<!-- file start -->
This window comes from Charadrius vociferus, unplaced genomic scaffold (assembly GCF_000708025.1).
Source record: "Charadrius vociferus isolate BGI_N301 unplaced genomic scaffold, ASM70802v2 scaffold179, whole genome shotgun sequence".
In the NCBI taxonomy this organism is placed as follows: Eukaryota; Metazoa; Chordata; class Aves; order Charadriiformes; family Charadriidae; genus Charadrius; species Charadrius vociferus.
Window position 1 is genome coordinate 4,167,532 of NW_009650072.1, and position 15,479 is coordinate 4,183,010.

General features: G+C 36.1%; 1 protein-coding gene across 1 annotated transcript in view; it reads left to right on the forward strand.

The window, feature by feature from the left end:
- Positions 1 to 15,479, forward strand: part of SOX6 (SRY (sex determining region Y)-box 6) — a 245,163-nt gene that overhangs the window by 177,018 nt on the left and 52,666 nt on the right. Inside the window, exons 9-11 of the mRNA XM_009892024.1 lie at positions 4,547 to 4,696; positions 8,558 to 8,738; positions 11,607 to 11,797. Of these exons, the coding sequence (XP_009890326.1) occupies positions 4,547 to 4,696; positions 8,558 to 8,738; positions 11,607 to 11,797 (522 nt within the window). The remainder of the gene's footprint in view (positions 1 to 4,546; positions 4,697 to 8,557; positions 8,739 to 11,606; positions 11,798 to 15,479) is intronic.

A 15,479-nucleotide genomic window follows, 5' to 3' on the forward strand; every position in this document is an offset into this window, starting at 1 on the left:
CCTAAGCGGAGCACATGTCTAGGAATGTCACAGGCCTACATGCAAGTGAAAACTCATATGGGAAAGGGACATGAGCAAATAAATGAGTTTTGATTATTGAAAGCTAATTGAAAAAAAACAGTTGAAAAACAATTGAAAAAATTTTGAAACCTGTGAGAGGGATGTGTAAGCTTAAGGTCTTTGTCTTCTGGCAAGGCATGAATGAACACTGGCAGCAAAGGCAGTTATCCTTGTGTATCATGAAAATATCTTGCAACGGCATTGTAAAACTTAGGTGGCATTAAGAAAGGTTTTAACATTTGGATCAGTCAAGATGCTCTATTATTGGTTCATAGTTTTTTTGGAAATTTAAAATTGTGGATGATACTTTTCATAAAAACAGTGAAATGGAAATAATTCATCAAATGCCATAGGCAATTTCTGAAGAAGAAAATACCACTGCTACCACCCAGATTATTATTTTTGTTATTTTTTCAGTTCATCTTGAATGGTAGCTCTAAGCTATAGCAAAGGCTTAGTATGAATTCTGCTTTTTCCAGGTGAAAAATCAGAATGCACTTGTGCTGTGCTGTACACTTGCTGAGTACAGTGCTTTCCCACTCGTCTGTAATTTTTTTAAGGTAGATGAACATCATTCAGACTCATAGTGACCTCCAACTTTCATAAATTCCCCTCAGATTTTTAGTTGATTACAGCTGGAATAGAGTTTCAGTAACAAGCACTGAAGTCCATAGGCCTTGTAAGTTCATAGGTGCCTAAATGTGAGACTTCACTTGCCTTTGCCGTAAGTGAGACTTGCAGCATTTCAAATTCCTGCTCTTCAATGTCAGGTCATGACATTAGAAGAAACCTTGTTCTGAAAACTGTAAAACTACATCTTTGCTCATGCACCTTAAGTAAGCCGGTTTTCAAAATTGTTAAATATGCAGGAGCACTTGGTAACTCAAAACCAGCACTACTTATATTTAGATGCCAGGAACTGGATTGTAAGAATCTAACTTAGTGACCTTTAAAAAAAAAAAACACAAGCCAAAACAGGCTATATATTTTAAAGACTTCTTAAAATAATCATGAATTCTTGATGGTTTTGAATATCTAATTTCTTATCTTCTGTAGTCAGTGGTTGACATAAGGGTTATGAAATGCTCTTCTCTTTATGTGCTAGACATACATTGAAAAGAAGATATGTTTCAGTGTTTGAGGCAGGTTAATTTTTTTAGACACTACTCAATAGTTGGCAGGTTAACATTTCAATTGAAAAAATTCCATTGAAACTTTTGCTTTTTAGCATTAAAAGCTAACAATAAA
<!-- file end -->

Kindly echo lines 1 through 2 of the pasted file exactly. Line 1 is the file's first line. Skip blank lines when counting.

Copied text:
This window comes from Charadrius vociferus, unplaced genomic scaffold (assembly GCF_000708025.1).
Source record: "Charadrius vociferus isolate BGI_N301 unplaced genomic scaffold, ASM70802v2 scaffold179, whole genome shotgun sequence".